2) Data Modeling and ETL: This takes point 1 even further and expands on the ETL challenges you mentioned in your first article. Logical and Physical Data Modeling takes time, lots of time and effort to get data in the right format in the database so questions can be answered effectively. Ideally we want researchers to get answers to questions at the speed of thought.

    So with our National Laboratory colleagues and XtremeData we co-designed a new architecture SQL analytics database (dbX) that delivers performance on separate compute and storage using inspiration from the two+ decades of work on the Message Passing Interface used in the Supercomputing community.

    dbX addresses the above challenges because it is Schema Agnostic. We can simply stuff it with data as fast as our computation intensive (or IOT) applications can generate the data and create near-real-time ad hoc discovery capabilities in dbX for our scientists and researchers to consume. In fact, because dbX uses a PostgreSQL front end in most cases the researchers can build new large scale databases themselves!

    XtremeData has partnered with Amazon Web Services and Microsoft Azure to make it simple for people to access the capabilities of dbX and provides the technology to academic institutions for research purposes at no cost for use on premise.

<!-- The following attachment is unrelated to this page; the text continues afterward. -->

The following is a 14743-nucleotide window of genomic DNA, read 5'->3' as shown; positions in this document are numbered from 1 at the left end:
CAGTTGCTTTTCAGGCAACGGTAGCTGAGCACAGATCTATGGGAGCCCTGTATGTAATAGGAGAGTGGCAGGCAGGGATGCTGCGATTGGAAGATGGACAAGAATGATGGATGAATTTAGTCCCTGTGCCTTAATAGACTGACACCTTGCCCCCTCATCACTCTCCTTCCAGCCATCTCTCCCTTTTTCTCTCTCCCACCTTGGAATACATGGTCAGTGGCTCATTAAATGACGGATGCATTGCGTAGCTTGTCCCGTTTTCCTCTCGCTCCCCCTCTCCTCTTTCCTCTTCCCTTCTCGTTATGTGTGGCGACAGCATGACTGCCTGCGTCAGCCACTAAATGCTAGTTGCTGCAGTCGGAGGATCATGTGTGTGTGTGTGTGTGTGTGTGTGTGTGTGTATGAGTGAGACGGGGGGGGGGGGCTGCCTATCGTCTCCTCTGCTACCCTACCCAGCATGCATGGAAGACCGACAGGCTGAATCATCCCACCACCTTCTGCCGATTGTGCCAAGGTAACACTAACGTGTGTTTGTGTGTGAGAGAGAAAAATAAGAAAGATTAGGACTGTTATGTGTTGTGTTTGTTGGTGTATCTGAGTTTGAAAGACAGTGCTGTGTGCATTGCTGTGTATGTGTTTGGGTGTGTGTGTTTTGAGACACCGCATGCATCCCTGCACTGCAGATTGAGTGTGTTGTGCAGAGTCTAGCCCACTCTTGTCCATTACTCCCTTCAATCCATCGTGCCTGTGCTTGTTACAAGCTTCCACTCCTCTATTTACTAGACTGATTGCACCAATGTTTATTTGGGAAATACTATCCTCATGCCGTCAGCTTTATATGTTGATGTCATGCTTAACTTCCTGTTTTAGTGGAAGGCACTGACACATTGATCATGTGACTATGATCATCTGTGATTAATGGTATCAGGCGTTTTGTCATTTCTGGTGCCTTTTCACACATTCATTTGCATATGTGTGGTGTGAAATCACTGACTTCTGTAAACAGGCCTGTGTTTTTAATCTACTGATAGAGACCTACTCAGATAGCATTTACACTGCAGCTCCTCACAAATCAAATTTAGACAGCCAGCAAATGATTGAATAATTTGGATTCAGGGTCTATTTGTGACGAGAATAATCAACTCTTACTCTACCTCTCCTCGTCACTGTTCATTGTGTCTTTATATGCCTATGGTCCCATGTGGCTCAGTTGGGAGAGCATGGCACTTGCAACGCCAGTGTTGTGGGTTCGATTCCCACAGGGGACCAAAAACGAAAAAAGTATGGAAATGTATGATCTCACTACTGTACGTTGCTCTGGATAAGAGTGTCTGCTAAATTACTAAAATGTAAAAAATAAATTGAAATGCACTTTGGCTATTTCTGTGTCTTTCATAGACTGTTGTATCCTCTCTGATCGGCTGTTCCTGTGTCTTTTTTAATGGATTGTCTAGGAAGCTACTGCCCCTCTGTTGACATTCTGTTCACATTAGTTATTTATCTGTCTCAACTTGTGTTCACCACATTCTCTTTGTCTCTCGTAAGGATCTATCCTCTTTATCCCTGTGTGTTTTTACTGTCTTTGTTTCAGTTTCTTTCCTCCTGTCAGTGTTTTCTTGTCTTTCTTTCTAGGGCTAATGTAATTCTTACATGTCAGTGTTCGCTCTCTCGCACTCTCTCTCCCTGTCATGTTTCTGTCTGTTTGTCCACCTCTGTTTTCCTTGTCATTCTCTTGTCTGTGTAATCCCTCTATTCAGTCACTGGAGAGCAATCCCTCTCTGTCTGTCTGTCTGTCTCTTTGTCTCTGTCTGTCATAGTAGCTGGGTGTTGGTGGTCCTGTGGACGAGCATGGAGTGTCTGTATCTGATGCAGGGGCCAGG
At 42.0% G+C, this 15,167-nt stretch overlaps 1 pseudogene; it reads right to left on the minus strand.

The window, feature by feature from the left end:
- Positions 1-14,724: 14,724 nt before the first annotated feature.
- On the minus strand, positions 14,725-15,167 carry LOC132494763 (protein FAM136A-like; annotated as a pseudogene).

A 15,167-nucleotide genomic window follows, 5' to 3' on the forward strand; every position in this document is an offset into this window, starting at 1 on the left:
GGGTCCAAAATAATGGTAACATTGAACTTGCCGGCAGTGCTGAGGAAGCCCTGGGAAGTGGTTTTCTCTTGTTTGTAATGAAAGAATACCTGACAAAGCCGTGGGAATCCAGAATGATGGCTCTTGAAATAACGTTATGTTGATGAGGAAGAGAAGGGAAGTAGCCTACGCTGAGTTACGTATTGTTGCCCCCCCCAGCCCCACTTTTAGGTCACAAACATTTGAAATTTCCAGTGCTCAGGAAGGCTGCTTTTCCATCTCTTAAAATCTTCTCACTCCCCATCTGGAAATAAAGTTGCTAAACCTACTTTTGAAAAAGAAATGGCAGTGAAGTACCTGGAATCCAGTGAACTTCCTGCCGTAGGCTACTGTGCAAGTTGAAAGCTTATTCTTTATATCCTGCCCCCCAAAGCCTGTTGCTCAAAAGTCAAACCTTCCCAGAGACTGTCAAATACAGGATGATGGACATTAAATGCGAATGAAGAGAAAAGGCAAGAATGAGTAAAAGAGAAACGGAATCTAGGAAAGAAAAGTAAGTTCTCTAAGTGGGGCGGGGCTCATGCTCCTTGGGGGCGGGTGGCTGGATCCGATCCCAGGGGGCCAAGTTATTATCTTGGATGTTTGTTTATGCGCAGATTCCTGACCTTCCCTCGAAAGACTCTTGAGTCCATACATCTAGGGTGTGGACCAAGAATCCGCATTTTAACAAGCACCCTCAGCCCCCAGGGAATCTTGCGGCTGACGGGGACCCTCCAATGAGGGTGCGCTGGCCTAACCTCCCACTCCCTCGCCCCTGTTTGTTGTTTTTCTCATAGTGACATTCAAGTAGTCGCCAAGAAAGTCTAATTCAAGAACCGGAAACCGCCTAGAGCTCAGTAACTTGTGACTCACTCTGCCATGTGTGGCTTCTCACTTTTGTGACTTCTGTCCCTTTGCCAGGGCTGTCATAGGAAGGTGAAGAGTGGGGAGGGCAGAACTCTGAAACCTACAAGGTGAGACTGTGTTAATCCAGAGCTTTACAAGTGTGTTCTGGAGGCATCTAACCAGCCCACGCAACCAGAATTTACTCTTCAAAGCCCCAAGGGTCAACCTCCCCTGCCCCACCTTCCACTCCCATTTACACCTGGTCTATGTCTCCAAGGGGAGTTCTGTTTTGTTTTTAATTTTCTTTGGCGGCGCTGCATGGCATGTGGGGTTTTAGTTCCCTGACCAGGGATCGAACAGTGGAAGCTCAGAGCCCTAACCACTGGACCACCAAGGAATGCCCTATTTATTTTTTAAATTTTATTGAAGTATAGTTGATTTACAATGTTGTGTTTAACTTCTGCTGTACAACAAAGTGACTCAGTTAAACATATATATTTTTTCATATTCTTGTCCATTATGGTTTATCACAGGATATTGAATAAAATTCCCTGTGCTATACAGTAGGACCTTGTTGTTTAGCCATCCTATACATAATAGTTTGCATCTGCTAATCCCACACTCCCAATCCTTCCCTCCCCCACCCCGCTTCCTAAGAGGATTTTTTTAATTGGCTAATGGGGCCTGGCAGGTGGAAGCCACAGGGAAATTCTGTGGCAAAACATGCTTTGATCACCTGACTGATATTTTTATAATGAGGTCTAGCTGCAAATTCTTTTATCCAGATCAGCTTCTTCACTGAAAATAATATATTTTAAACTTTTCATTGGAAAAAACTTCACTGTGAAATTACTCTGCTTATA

Keep up the good work!



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  9. Thank you for the intelligent pictorial explanation of Big Data. I can now go ahead with my decision to study Big data & Business Intelligence for my masters. Cheers.

  10. Hello Andreas,
    Very clear and good explanation. I am waiting for your next article on ‘Distributed in memory processing with Apache Spark’.


  11. Andreas,

    Thank you for the very detailed and simple style of writeup. This has been very informative and helpful.

    However i have a clarification in the example of “How MapReduce deals with IoT data”.
    1. Is there any specific reason for grouping the 9 records in sets of 3 as input records in Maps Phase
    2. In the reduce phase the input records are grouped in a specific order such that the average of these sets results in 5 . Why is it not { [(1+2+3)/3] + [(4+5+6)/3] + [(7+8+9)/3]}/3

    Sorry if my questions were too silly.

    Thanks & Best Regards,

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      Hi Nalini, please, there are no silly questions!

      Regarding your questions:

      1: I grouped the input records of the map phase together in sets of 3s just for this example. I did this to show that there are three mappers and reducers used by keeping also the input records separated. In real life the input records for a single mapper are tens- or hundreds of thousands. Also the will come from the same source like a file that is stored in HDFS.

      2: In the map phase the order of the keys does not matter. But when each key value pair (timestam,value) is moved to the reduce phase it gets sorted by key. This means that each reducer is only getting pairs with equal keys (the timestamp).

      Did that help?